This one’s for you, Jabs.

8 Jan

jackjablonski

Jack Jablonski. I know you all have been hearing about Jabs over the last week, but I just really wanted to write about him.  In case you haven’t heard, Jack was checked from behind into the boards at a hockey games last week, and promptly fell to the ground– paralyzed. The response to his accident has been phenomenal, you can’t scroll down a news feed on any social network without seeing statuses about him, articles posted, or his number 13 in red as a profile thumbnail. There has also been– to my utter shock– some statuses reacting negatively to the prayer and support for Jabs. I was absolutely appalled at the fact that anyone would have anything to complain about bunch of kids who are concerned for a peer, because this hit a little too close to home. Personally I found it to be a nice change to see a bunch of people trying to gather support for someone other than themselves, instead of the everyday drama and petty whining you see on social networks.

I don’t know about you, but I find this pretty cool.

But really, I don’t want to get into all that. I didn’t want this post to be me advertising my own opinions, I just truly wanted to post a shout out to this incredible 16 year old, a boy that before last week none of us had even heard of, but has suddenly made such a huge impact on our lives. It just shows what we all take for granted every day, and how everything can change in an instant. But the amount of support that has gone out to Jack has been so inspiring to see. Just a high school kid from MN, support has flooded in from all parts of the world. The hash tag #jabs has been used by friends and strangers alike, including many NHL players and other professional athletes. Many others have posted messages on a Facebook page set up for Jablonski, and his CaringBridge page has also had nearly 300,000 visitors.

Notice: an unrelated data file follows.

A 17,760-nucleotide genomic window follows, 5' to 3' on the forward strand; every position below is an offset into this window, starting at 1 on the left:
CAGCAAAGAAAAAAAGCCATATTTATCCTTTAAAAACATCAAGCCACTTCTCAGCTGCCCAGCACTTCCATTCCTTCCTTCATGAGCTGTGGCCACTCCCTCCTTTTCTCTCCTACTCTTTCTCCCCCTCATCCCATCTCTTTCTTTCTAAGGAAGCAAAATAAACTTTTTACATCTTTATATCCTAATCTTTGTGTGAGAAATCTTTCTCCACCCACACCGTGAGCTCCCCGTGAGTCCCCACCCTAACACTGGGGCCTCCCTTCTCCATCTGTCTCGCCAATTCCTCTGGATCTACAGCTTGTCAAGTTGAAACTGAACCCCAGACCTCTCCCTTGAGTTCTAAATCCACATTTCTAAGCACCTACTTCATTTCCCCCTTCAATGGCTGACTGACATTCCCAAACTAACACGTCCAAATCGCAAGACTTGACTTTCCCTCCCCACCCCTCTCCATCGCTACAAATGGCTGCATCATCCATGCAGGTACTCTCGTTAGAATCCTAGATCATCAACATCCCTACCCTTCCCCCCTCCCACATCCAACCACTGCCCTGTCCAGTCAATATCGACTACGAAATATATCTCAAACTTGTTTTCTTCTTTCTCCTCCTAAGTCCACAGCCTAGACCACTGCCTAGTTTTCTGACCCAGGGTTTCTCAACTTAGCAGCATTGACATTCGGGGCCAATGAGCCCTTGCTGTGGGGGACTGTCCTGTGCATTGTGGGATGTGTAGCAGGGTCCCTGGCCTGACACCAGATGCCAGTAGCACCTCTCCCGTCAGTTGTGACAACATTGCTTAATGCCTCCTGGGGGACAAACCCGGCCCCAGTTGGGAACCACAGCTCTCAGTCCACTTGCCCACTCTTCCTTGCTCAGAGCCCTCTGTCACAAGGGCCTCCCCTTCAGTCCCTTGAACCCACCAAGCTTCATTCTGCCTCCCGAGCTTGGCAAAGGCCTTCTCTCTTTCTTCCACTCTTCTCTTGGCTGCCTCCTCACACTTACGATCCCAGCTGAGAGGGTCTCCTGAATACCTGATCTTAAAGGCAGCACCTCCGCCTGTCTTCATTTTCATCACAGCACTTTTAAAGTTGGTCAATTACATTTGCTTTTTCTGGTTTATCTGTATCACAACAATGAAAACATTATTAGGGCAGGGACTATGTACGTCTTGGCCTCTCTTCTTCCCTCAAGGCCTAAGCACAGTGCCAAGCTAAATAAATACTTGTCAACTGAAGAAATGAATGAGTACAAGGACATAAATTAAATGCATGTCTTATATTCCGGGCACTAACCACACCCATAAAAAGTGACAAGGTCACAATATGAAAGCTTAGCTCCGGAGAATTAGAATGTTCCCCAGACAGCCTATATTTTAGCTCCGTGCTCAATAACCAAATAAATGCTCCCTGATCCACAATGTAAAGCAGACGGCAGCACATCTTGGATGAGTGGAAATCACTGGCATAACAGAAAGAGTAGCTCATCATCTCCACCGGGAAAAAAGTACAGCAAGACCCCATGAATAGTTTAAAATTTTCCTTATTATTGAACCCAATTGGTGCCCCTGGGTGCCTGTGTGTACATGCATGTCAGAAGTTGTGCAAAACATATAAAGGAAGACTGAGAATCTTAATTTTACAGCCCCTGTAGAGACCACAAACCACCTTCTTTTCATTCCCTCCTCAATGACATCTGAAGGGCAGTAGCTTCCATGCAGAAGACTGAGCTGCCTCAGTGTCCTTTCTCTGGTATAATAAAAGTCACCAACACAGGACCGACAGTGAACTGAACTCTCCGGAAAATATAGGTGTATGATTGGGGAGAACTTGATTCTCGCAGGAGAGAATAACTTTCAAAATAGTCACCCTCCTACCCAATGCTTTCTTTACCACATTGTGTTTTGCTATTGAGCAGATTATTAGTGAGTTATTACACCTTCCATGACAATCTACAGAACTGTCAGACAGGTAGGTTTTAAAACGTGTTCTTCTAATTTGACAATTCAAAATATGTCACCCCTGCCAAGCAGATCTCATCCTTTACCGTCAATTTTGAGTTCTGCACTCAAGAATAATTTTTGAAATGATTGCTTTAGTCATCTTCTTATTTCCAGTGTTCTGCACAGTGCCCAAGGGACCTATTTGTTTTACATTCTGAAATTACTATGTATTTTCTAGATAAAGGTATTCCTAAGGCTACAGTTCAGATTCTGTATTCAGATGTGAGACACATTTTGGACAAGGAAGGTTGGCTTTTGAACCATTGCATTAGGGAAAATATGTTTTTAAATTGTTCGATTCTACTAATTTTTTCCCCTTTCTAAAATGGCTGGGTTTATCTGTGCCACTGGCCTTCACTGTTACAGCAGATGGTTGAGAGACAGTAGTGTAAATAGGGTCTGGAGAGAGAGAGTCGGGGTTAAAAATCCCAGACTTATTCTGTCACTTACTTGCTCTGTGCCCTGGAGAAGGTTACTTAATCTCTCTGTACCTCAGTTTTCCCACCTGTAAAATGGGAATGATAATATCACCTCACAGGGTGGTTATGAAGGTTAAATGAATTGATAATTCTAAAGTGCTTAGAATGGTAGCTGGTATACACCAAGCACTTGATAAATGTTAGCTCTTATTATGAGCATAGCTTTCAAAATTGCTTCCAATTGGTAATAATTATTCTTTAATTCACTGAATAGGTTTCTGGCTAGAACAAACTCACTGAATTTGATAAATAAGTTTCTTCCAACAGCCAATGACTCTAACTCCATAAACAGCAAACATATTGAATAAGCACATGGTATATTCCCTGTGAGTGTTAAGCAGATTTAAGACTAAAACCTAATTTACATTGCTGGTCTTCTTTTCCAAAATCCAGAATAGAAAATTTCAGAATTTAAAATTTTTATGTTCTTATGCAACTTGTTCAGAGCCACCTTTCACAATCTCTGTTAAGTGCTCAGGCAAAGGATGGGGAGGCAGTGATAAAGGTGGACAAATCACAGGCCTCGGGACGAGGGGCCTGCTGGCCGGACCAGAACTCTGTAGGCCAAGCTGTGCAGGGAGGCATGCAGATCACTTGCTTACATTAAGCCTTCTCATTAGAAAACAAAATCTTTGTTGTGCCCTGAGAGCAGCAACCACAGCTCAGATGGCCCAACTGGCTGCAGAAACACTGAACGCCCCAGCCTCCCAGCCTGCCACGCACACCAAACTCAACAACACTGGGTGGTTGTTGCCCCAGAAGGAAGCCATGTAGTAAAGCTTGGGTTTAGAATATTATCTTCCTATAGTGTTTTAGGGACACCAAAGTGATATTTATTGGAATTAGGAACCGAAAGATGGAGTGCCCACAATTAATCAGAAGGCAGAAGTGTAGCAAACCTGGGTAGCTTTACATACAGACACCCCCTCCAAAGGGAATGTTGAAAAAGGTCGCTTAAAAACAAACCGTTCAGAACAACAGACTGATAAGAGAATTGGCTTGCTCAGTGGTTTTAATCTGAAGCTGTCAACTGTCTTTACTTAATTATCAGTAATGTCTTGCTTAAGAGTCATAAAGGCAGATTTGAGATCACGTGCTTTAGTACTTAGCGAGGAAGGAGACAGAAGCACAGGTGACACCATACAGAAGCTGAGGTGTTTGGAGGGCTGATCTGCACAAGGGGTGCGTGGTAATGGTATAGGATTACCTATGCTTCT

jablonski-shirts

A severed spinal cord is an inescapably grim prognosis, but I believe in miracles. According to an article put out yesterday, Jack was able to move his arms– something doctors said he would never be able to do. Jack’s mom said he moved both his left and right arms on command about five times, bringing his arms all the way up to his chest. Two days earlier, the surgeon who performed Jack’s surgery said regaining function of his hands and arms would be “very unlikely.” After such an achievement, Jack then jokingly asked ‘When can I strap on the skates?’ :)

I can’t even imagine what he is going through right now, to have something so basic as the movement of your own limbs snatched away from you in a split second. But to remain so determined and so optimistic through this time is so incredibly inspiring. I would like to believe I would react just as well in a similar situation, but realistically I’m afraid I wouldn’t. Anyways, this is for you. Thank you so much for changing the way I view even the simplest luxuries, thank you for giving me reason to be thankful every single day. Stay strong, Jabs. We’re all still behind you, we’re all still praying, and we all believe in miracles.


http://www.jabby13.com

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